Today, Abnormal Use continues its series, “Abnormal Interviews,” in which this site will conduct brief interviews with law professors, practitioners, and other commentators in the field. For the latest installment, we turn to Kylie TenBrook, corporate counsel for Best Western International in Phoenix, Arizona. Her area of practice is employment law. We here at Abnormal Use first encountered Kylie earlier this year at the Hospitality Law Conference in Houston, Texas at which she presented the topic of “Pop Culture Employment Law” (which, in our opinion, included the best reference to Zoolander of the conference). After that, we knew we had to request an interview, which you can find below:
JIM DEDMAN: Generally, from the perspective of an in-house counsel, how has the rise of social media changed employment litigation?
KYLIE TENBROOK: It’s changed it drastically. With the rise of social media, employees are not only saying and doing things in the workplace, they’re also saying and doing things on the Internet, and so you have to be cautious with respect to what your employees are doing and how they are behaving in this other public forum.
JD: What is a social media policy?
KT: Typically, a social media policy will set forth the standards that the company thinks employees should adhere to in using social media, and typically, that touches on anything from behavior that’s expected, to dealing with trade secrets of the company, to dealing with harassment or discrimination. It sets forth the behavior that employees are expected to engage in when using social media.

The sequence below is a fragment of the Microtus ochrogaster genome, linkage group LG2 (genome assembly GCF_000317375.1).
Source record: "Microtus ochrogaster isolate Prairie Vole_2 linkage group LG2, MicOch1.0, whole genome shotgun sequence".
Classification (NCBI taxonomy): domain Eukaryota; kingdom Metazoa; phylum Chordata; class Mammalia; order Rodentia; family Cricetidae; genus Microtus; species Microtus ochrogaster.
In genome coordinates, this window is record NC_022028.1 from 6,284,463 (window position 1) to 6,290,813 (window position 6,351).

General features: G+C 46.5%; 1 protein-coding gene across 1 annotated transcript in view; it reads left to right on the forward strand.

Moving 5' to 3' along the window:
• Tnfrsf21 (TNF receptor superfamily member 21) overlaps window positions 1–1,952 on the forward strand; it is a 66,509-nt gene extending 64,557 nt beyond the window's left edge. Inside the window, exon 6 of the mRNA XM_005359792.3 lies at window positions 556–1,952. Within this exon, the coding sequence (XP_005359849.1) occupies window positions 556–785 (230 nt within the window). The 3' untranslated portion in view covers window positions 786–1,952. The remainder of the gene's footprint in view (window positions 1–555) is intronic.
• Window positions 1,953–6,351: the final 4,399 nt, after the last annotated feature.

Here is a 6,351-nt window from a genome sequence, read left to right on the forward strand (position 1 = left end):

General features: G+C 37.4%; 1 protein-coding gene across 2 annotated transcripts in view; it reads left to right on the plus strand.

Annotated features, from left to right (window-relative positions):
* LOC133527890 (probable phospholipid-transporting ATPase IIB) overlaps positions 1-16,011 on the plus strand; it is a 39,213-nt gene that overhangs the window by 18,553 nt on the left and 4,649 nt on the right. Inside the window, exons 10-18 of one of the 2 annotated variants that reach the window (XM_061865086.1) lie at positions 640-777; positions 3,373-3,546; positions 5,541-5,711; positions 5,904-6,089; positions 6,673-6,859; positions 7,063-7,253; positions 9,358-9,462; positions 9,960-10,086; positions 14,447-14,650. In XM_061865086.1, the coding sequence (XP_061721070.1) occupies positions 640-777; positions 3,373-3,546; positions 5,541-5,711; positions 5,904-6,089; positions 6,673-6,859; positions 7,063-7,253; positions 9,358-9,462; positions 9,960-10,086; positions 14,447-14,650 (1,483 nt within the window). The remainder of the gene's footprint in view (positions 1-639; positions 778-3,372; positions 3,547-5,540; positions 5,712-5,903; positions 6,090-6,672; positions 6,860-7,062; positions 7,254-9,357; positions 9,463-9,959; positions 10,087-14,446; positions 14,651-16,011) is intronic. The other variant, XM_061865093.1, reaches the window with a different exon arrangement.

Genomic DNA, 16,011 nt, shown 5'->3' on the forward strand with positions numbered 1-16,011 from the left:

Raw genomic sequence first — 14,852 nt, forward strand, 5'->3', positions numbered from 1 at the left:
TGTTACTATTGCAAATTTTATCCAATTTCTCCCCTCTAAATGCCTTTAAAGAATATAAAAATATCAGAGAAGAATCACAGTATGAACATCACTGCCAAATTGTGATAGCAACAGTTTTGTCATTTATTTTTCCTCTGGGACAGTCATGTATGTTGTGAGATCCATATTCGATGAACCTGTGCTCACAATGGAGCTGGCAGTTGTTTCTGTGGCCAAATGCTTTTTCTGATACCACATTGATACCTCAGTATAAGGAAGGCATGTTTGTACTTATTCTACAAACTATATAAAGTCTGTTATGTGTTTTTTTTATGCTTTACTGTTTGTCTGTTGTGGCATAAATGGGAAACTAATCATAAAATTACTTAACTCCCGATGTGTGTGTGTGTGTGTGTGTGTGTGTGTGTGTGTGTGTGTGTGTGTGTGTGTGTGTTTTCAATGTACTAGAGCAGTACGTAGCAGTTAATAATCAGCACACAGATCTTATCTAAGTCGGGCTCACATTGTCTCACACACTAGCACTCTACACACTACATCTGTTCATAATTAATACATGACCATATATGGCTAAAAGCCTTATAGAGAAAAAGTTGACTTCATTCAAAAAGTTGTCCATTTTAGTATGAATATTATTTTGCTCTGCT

JD: Now, you mentioned the word “cautious” a moment ago. What are some of the potential disadvantages of a social media policy in the employment context?
KT: Recent litigation with the National Labor Relations Board has focused a lot on social media, restrictions by employers on employees’ social media usage, and employers’ social media policies. The National Labor Relations Act, Section 7, applies to unionized and non-unionized work forces, and it prohibits employers from restricting employees [from] discussing the terms and conditions of their employment, among other things. And that’s really broad reaching under the current board’s spectre. They see almost anything that would be discussing work to be falling within Section 7 of the National Labor Relations Act. And they’ve taken a very aggressive approach with that, going not only after employers restricting employee actions on social media, but also going after social media policies as per se violations.